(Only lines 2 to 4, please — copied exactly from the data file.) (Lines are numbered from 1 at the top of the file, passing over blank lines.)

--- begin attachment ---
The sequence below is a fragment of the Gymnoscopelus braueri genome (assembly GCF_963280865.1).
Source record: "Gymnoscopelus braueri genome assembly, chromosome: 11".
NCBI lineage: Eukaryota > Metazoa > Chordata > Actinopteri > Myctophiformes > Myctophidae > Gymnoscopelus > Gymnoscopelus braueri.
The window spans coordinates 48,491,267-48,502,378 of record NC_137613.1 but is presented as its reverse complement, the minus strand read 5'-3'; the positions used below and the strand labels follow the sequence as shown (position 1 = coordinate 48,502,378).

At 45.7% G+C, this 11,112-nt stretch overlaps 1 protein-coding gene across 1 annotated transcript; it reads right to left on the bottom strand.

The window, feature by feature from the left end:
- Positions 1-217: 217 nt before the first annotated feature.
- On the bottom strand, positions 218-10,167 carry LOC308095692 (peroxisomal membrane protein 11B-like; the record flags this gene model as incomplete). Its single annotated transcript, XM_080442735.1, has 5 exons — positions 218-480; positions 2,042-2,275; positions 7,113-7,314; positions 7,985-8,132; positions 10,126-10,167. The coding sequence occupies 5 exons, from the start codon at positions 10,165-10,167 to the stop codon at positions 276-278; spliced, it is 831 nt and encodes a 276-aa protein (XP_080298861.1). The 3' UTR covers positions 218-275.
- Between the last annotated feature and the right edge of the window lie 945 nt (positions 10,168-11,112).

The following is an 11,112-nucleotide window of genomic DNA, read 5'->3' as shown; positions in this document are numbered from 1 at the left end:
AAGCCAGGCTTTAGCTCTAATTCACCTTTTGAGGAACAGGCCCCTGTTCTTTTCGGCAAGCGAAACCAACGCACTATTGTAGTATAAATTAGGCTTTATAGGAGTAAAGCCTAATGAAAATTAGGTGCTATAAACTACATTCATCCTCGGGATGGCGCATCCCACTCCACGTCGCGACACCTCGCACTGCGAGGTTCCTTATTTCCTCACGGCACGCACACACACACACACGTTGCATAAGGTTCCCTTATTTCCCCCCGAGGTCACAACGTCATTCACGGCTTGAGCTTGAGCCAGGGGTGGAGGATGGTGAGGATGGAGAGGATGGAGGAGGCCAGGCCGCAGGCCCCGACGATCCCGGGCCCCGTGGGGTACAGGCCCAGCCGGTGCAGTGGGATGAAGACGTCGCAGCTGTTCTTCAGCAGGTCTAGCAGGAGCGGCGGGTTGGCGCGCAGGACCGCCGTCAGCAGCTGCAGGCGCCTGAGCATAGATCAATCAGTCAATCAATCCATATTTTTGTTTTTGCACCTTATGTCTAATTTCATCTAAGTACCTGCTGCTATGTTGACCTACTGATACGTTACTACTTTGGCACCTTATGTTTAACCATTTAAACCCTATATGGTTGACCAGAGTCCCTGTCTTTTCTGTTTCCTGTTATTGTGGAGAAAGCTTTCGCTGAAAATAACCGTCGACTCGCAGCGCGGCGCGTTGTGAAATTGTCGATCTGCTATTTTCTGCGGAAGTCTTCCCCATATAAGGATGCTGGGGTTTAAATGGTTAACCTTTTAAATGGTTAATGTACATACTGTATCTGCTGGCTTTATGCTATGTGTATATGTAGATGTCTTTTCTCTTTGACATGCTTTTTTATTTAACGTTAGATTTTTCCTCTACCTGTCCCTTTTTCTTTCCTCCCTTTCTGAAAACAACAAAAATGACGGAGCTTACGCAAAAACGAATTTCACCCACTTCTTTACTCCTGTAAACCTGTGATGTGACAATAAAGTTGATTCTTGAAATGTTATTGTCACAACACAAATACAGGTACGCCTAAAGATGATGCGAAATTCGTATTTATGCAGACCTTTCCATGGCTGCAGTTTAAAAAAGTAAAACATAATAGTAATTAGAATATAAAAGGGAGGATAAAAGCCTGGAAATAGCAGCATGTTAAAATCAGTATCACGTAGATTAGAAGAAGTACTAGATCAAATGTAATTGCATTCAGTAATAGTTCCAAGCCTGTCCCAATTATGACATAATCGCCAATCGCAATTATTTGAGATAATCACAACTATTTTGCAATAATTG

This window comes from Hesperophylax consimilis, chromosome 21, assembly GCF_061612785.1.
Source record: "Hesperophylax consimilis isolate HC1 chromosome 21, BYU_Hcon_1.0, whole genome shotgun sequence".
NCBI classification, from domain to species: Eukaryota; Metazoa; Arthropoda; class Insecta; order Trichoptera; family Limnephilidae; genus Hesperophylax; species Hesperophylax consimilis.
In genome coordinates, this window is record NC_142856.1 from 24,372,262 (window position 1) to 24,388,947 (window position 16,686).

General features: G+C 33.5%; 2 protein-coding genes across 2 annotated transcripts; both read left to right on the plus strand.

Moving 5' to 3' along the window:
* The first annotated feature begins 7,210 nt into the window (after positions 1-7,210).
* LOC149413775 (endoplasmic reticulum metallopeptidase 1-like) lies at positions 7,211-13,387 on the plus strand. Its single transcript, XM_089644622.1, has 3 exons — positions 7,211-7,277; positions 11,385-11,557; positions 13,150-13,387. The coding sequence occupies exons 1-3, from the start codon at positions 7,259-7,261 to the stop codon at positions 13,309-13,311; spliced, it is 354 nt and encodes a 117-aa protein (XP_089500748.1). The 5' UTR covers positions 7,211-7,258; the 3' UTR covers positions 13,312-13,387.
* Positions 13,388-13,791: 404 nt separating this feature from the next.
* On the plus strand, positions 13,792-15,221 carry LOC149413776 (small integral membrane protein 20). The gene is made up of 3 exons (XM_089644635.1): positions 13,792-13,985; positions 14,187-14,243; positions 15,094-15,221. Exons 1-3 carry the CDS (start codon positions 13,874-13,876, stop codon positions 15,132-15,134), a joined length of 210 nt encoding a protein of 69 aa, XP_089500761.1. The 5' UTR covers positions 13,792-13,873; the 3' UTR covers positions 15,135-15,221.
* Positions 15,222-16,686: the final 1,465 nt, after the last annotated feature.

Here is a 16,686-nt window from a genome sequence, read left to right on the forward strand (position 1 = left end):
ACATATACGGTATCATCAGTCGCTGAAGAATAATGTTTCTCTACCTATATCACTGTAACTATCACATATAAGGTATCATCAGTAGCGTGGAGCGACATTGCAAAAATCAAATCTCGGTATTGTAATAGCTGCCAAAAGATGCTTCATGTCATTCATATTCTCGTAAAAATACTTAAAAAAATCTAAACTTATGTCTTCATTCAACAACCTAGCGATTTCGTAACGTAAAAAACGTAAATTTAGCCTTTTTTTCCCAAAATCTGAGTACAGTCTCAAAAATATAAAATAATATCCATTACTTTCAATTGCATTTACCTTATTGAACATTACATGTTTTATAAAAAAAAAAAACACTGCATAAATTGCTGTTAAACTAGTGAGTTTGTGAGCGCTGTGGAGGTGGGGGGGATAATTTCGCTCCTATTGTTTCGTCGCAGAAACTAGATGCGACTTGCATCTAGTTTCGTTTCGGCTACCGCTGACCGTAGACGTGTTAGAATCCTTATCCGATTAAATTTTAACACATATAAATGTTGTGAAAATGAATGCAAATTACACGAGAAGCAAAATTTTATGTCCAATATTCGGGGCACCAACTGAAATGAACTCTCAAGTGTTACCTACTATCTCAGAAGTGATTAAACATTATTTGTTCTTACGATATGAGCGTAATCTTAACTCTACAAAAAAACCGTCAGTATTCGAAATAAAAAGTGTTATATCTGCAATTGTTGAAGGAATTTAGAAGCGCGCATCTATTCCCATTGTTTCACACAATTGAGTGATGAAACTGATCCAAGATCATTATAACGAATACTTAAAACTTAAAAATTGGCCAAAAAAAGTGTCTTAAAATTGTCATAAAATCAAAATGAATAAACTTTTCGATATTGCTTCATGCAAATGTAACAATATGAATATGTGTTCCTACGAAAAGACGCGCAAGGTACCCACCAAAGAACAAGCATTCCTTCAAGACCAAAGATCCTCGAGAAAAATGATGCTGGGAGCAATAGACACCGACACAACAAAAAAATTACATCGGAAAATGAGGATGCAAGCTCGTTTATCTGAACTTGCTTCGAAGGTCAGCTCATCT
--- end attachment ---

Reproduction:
Source record: "Gymnoscopelus braueri genome assembly, chromosome: 11".
NCBI lineage: Eukaryota > Metazoa > Chordata > Actinopteri > Myctophiformes > Myctophidae > Gymnoscopelus > Gymnoscopelus braueri.
The window spans coordinates 48,491,267-48,502,378 of record NC_137613.1 but is presented as its reverse complement, the minus strand read 5'-3'; the positions used below and the strand labels follow the sequence as shown (position 1 = coordinate 48,502,378).